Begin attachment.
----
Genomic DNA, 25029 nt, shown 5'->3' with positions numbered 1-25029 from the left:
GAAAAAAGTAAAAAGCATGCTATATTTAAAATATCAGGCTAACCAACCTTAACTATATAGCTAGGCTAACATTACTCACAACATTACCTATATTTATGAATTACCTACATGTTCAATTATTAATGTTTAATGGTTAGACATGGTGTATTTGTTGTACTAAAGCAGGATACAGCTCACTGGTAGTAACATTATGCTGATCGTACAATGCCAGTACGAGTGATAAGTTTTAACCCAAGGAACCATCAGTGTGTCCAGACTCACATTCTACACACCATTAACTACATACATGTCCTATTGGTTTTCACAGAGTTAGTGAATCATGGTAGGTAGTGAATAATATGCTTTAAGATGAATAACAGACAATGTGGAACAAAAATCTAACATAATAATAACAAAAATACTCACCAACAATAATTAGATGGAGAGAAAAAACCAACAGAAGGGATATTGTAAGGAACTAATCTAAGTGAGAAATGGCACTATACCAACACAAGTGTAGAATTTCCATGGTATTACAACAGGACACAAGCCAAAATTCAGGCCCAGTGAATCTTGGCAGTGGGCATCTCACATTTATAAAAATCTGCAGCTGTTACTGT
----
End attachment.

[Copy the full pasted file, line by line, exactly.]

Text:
Genomic DNA, 25029 nt, shown 5'->3' with positions numbered 1-25029 from the left:
GAAAAAAGTAAAAAGCATGCTATATTTAAAATATCAGGCTAACCAACCTTAACTATATAGCTAGGCTAACATTACTCACAACATTACCTATATTTATGAATTACCTACATGTTCAATTATTAATGTTTAATGGTTAGACATGGTGTATTTGTTGTACTAAAGCAGGATACAGCTCACTGGTAGTAACATTATGCTGATCGTACAATGCCAGTACGAGTGATAAGTTTTAACCCAAGGAACCATCAGTGTGTCCAGACTCACATTCTACACACCATTAACTACATACATGTCCTATTGGTTTTCACAGAGTTAGTGAATCATGGTAGGTAGTGAATAATATGCTTTAAGATGAATAACAGACAATGTGGAACAAAAATCTAACATAATAATAACAAAAATACTCACCAACAATAATTAGATGGAGAGAAAAAACCAACAGAAGGGATATTGTAAGGAACTAATCTAAGTGAGAAATGGCACTATACCAACACAAGTGTAGAATTTCCATGGTATTACAACAGGACACAAGCCAAAATTCAGGCCCAGTGAATCTTGGCAGTGGGCATCTCACATTTATAAAAATCTGCAGCTGTTACTGT